The State Water Resources Control Board proposes to adopt a new General Permit for storm water discharges from construction sites that, if adopted, would impose unprecedented requirements on builders in California—requirements, they say, calling for heroic effort and enormous expense, offering little real benefit, and rendering widespread “violations” all but inevitable. This is the third draft General Permit the State Board has considered in as many years. With each revision, the primary concerns and objections of builders have largely been brushed aside and the proposed requirements have grown more onerous and complex. The State Board is poised to adopt the new permit on September 2, 2009.

The federal Clean Water Act, which regulates discharges of pollutants into waters of the United States, was amended in 1987 to establish a program to regulate municipal and industrial discharges of storm water. In 1990, the Environmental Protection Agency issued implementing regulations; Phase I of the EPA’s program called for regulation of the largest municipalities and industries, as well as construction sites five acres or larger; Phase II, implemented in 1999, encompassed smaller municipalities and industries, and construction sites one acre or larger.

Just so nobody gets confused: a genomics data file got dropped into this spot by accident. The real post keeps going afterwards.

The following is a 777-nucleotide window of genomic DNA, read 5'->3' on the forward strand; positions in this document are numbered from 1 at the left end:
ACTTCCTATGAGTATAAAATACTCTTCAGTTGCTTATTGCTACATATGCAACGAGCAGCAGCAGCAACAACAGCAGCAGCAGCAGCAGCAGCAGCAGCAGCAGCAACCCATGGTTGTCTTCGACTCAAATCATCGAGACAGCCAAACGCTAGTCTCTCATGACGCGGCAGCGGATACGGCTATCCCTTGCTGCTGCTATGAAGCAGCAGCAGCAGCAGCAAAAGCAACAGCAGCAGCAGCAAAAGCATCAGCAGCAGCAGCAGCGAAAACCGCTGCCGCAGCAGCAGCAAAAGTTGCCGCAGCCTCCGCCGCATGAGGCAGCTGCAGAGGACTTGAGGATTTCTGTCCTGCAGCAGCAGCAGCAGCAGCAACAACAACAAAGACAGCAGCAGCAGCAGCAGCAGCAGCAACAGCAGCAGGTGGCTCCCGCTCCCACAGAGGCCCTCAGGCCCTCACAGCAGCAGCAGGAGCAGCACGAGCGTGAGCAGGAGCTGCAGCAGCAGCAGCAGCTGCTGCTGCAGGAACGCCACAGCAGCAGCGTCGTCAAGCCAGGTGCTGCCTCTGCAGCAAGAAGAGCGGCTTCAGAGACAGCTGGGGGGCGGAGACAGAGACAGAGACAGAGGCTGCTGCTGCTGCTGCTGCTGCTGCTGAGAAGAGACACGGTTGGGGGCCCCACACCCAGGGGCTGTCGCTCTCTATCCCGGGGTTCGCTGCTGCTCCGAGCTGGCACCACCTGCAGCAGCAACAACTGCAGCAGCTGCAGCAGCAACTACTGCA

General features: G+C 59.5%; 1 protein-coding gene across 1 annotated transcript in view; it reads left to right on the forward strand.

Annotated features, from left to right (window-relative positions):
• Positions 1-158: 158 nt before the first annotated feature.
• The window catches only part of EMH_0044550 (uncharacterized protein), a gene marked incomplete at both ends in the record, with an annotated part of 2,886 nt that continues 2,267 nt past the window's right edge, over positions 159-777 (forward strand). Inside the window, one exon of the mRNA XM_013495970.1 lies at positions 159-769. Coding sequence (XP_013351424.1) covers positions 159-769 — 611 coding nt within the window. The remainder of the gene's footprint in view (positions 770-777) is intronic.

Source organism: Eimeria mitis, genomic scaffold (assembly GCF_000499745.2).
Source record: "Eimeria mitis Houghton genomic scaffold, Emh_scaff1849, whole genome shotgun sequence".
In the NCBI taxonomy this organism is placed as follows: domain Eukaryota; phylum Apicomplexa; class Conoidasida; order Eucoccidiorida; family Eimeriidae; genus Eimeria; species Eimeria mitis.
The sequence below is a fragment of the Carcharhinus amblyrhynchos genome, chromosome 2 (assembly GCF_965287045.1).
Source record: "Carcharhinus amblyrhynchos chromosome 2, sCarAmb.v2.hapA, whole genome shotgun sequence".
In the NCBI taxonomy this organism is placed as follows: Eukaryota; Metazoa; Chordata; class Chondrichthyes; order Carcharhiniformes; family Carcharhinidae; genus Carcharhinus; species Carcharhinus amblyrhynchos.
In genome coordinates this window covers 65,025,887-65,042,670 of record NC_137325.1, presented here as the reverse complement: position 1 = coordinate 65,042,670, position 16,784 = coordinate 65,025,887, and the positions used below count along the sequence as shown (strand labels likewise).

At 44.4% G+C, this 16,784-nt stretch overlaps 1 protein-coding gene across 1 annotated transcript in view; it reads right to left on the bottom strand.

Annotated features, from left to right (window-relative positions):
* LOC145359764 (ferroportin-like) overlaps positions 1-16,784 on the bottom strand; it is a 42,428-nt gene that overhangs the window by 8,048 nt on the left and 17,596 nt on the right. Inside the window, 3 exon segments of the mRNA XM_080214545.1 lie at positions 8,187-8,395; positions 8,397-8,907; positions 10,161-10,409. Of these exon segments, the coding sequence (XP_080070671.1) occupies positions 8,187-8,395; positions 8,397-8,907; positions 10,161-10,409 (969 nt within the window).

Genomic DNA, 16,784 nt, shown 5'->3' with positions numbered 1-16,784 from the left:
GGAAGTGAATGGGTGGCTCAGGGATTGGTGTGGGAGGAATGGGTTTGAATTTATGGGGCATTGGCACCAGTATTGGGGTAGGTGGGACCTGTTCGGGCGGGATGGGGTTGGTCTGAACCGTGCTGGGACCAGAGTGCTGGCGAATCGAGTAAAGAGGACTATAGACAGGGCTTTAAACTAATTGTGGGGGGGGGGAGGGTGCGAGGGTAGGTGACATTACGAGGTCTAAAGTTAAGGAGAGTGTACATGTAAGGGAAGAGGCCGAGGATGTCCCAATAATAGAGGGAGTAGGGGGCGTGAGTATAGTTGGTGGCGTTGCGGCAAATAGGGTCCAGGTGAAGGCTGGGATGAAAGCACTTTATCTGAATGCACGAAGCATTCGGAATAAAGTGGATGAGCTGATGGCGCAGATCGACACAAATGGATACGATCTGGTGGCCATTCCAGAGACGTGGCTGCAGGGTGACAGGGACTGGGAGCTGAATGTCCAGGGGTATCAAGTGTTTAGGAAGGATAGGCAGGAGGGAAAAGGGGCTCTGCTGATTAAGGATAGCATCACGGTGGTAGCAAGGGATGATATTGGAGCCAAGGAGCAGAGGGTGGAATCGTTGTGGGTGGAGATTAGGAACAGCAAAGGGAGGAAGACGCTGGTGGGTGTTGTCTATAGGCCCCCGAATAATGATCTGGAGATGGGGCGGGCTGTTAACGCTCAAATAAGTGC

In California, the federal program is administered by the State Board. Under the Board’s current General Construction Storm Water Permit, builders with construction sites of one acre or more generally must file a notice of intent (“NOI”) to be covered by the permit and pay the appropriate fee, develop and implement a Storm Water Pollution Prevention Plan (“SWPPP”) specifying best management practices (“BMPs”) to reduce or eliminate pollutants in storm water discharges and authorized nonstorm water discharges from the construction site, and inspect and maintain the BMPs.